Army Commanders’ Conference from today: Top 3 issues on agenda

  • India is improving infrastructure connectivity along its borders with China
  • Instances of cross-border firing by Pakistan have increased in intensity and frequency since India struck the terrorist camp in Pakistan's Balakot

New Delhi: Senior officers of the Indian Army will deliberate on a slew of issues, including defence preparedness in the face of tensions with Pakistan and improvement in infrastructure facilities along the border with China, during a two-day meet starting today. The biannual Army Commanders’ Conference, as the meet is known as, will begin with a customary opening address by Defence Minister Nirmala Sitharaman. Mint takes a look at why these issues are on the agenda:

1

Review of defence preparedness against the backdrop of tensions with Pakistan: The 14 February suicide car bomb attack on an Indian paramilitary convoy in Kashmir in which 40 personnel were killed, sparked tensions between India and Pakistan. The bombing was claimed by a Pakistan based terrorist group – the Jaish-e-Mohammed (JeM). On 26 February, New Delhi said it had bombed a terrorist training camp in Pakistan’s Khyber Paktunkhwa province in a non-military strike in the wake of credible intelligence reports that the JeM was planning another such attack in India. A day later Pakistan conducted an aerial raid against India, targeting military installations in Kashmir resulting in New Delhi scrambling its fighter jets. In the dogfight that followed, India and Pakistan said they had shot down a fighter jet each of the other side. An Indian fighter pilot from the downed aircraft was captured by Pakistan and later released. People familiar with the developments say instances of cross-border firing by Pakistan have increased in intensity and frequency since India struck the terrorist camp in Pakistan's Balakot. The firing is in violation of a 2003 ceasefire agreement between the two countries and civil and military casualties have been reported by both sides. India says the firing by Pakistan is aimed at mainly pushing in terrorists into Kashmir to foment terrorism in Kashmir – a charge Pakistan denies. With a change in weather and melting of snow, Pakistan could try and double its efforts at infiltrating terrorists into Kashmir to foment unrest. Indian officials also point to a second reason for the firing which is Pakistan’s attempt to refocus attention on the Kashmir dispute between India and Pakistan that has largely disappeared international news headlines. Officials in New Delhi say recent intelligence inputs suggest Pakistan had plans to launch surprise ambushes involving small groups of its army commandos and terrorists, targeting Indian soldiers on patrol along the Line of Control.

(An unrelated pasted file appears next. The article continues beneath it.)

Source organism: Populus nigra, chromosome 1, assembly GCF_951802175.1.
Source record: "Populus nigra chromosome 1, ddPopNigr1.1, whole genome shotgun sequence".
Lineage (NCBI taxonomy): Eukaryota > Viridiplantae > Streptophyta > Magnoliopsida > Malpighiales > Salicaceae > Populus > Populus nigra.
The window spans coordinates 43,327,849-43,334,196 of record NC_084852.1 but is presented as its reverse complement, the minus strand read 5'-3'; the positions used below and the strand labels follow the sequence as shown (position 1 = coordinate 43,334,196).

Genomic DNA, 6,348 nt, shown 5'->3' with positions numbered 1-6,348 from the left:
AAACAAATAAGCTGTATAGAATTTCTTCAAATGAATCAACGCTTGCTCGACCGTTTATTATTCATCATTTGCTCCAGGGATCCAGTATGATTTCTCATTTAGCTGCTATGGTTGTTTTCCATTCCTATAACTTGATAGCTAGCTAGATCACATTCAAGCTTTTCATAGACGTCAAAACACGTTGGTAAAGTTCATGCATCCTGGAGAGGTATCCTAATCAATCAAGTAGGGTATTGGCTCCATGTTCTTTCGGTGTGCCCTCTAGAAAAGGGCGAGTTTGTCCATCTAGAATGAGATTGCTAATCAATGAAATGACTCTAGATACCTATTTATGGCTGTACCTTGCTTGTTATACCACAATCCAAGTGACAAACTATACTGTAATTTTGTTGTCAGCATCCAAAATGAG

2

Infrastructure development along the India-China border:

A second subject to come up for deliberation is the improvement of infrastructure -- roads and railways -- along India’s northern borders with China. India and China were engaged in a tense 73-day-long standoff along their common border in 2017. The faceoff was seen as a result of the differing interpretations of the two countries of where they perceive their border to be. Both countries have held many rounds of talks to settle their border – a legacy of their brief but bitter border dispute in 1962 that ended badly for India – but haven’t been able to resolve the problem. Last April, Prime Minister Narendra Modi travelled to the Chinese city of Wuhan for a summit meeting President Xi Jinping aimed at stabilising ties after the military standoff, seen as the most tense in recent years. Relations between the two countries have improved since then with three ministerial visits from China following Modi’s visit. The stabilising of ties notwithstanding, India has moved to improve infrastructure connectivity along its borders with China. In February, Modi laid the foundation stone for the Sela Pass tunnel that aims to cut down travel time to Tawang in Arunachal Pradesh, from Tezpur in Assam, by at least two hours. Tezpur is where the Indian Army's IV Corps is based. China claims most of Arunachal Pradesh as part of its territory.

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